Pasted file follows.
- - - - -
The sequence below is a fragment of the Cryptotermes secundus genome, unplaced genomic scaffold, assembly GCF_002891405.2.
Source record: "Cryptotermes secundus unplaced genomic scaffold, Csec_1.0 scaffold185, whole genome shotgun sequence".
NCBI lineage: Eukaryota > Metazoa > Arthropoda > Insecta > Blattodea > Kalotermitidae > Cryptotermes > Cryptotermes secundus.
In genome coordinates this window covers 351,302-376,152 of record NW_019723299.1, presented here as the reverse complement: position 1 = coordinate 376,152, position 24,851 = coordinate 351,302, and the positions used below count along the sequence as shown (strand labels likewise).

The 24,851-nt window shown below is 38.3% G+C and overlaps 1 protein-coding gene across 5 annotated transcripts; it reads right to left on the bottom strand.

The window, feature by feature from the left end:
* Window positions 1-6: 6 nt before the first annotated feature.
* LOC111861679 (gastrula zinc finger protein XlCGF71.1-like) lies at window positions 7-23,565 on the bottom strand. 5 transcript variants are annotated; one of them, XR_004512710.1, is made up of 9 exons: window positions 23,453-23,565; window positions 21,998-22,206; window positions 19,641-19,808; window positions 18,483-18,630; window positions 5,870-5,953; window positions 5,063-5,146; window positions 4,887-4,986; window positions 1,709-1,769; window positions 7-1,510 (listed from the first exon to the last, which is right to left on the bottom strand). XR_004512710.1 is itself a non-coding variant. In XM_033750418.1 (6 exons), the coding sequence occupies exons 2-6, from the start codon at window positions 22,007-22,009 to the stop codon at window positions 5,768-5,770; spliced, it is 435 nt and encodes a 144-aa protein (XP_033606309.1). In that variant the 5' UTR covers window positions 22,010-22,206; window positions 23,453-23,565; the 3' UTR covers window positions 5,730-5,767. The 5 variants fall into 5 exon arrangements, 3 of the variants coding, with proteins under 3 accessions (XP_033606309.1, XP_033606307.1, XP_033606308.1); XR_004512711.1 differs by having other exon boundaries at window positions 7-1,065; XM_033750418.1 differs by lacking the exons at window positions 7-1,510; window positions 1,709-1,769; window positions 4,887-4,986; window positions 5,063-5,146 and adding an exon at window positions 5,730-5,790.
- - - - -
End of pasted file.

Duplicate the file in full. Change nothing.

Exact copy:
The sequence below is a fragment of the Cryptotermes secundus genome, unplaced genomic scaffold, assembly GCF_002891405.2.
Source record: "Cryptotermes secundus unplaced genomic scaffold, Csec_1.0 scaffold185, whole genome shotgun sequence".
NCBI lineage: Eukaryota > Metazoa > Arthropoda > Insecta > Blattodea > Kalotermitidae > Cryptotermes > Cryptotermes secundus.
In genome coordinates this window covers 351,302-376,152 of record NW_019723299.1, presented here as the reverse complement: position 1 = coordinate 376,152, position 24,851 = coordinate 351,302, and the positions used below count along the sequence as shown (strand labels likewise).

The 24,851-nt window shown below is 38.3% G+C and overlaps 1 protein-coding gene across 5 annotated transcripts; it reads right to left on the bottom strand.

The window, feature by feature from the left end:
* Window positions 1-6: 6 nt before the first annotated feature.
* LOC111861679 (gastrula zinc finger protein XlCGF71.1-like) lies at window positions 7-23,565 on the bottom strand. 5 transcript variants are annotated; one of them, XR_004512710.1, is made up of 9 exons: window positions 23,453-23,565; window positions 21,998-22,206; window positions 19,641-19,808; window positions 18,483-18,630; window positions 5,870-5,953; window positions 5,063-5,146; window positions 4,887-4,986; window positions 1,709-1,769; window positions 7-1,510 (listed from the first exon to the last, which is right to left on the bottom strand). XR_004512710.1 is itself a non-coding variant. In XM_033750418.1 (6 exons), the coding sequence occupies exons 2-6, from the start codon at window positions 22,007-22,009 to the stop codon at window positions 5,768-5,770; spliced, it is 435 nt and encodes a 144-aa protein (XP_033606309.1). In that variant the 5' UTR covers window positions 22,010-22,206; window positions 23,453-23,565; the 3' UTR covers window positions 5,730-5,767. The 5 variants fall into 5 exon arrangements, 3 of the variants coding, with proteins under 3 accessions (XP_033606309.1, XP_033606307.1, XP_033606308.1); XR_004512711.1 differs by having other exon boundaries at window positions 7-1,065; XM_033750418.1 differs by lacking the exons at window positions 7-1,510; window positions 1,709-1,769; window positions 4,887-4,986; window positions 5,063-5,146 and adding an exon at window positions 5,730-5,790.